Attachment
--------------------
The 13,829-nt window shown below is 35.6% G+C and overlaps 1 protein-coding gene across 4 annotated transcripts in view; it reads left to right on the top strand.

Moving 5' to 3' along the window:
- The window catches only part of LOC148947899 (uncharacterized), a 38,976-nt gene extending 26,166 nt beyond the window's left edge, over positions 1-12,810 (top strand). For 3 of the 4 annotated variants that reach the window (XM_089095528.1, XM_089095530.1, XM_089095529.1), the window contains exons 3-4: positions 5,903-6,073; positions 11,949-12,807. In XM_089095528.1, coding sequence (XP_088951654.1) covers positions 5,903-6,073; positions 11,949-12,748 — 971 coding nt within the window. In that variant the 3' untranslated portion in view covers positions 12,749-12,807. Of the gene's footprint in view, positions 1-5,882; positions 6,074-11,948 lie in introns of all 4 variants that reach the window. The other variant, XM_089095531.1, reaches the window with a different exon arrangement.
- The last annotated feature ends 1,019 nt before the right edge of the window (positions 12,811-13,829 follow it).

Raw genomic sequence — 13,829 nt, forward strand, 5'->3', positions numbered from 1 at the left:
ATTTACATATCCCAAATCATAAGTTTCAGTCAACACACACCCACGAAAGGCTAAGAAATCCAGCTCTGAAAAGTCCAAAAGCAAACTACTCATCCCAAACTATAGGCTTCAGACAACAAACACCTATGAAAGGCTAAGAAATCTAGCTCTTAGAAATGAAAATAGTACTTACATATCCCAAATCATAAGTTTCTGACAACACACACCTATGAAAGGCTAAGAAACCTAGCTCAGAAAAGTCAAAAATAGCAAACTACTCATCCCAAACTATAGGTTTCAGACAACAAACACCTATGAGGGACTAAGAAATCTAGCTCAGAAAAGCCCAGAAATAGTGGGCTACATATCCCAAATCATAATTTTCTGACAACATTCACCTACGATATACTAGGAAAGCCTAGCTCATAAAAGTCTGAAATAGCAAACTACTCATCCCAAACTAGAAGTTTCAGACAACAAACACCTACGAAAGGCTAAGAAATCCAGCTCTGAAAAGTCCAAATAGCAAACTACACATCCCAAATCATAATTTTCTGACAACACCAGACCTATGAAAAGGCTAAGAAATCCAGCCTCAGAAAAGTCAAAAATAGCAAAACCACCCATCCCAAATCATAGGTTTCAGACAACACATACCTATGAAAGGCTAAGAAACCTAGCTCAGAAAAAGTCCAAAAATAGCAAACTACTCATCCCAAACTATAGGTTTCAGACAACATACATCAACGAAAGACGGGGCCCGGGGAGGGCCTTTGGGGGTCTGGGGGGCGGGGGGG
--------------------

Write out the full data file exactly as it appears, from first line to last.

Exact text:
The 13,829-nt window shown below is 35.6% G+C and overlaps 1 protein-coding gene across 4 annotated transcripts in view; it reads left to right on the top strand.

Moving 5' to 3' along the window:
- The window catches only part of LOC148947899 (uncharacterized), a 38,976-nt gene extending 26,166 nt beyond the window's left edge, over positions 1-12,810 (top strand). For 3 of the 4 annotated variants that reach the window (XM_089095528.1, XM_089095530.1, XM_089095529.1), the window contains exons 3-4: positions 5,903-6,073; positions 11,949-12,807. In XM_089095528.1, coding sequence (XP_088951654.1) covers positions 5,903-6,073; positions 11,949-12,748 — 971 coding nt within the window. In that variant the 3' untranslated portion in view covers positions 12,749-12,807. Of the gene's footprint in view, positions 1-5,882; positions 6,074-11,948 lie in introns of all 4 variants that reach the window. The other variant, XM_089095531.1, reaches the window with a different exon arrangement.
- The last annotated feature ends 1,019 nt before the right edge of the window (positions 12,811-13,829 follow it).

Raw genomic sequence — 13,829 nt, forward strand, 5'->3', positions numbered from 1 at the left:
ATTTACATATCCCAAATCATAAGTTTCAGTCAACACACACCCACGAAAGGCTAAGAAATCCAGCTCTGAAAAGTCCAAAAGCAAACTACTCATCCCAAACTATAGGCTTCAGACAACAAACACCTATGAAAGGCTAAGAAATCTAGCTCTTAGAAATGAAAATAGTACTTACATATCCCAAATCATAAGTTTCTGACAACACACACCTATGAAAGGCTAAGAAACCTAGCTCAGAAAAGTCAAAAATAGCAAACTACTCATCCCAAACTATAGGTTTCAGACAACAAACACCTATGAGGGACTAAGAAATCTAGCTCAGAAAAGCCCAGAAATAGTGGGCTACATATCCCAAATCATAATTTTCTGACAACATTCACCTACGATATACTAGGAAAGCCTAGCTCATAAAAGTCTGAAATAGCAAACTACTCATCCCAAACTAGAAGTTTCAGACAACAAACACCTACGAAAGGCTAAGAAATCCAGCTCTGAAAAGTCCAAATAGCAAACTACACATCCCAAATCATAATTTTCTGACAACACCAGACCTATGAAAAGGCTAAGAAATCCAGCCTCAGAAAAGTCAAAAATAGCAAAACCACCCATCCCAAATCATAGGTTTCAGACAACACATACCTATGAAAGGCTAAGAAACCTAGCTCAGAAAAAGTCCAAAAATAGCAAACTACTCATCCCAAACTATAGGTTTCAGACAACATACATCAACGAAAGACGGGGCCCGGGGAGGGCCTTTGGGGGTCTGGGGGGCGGGGGGG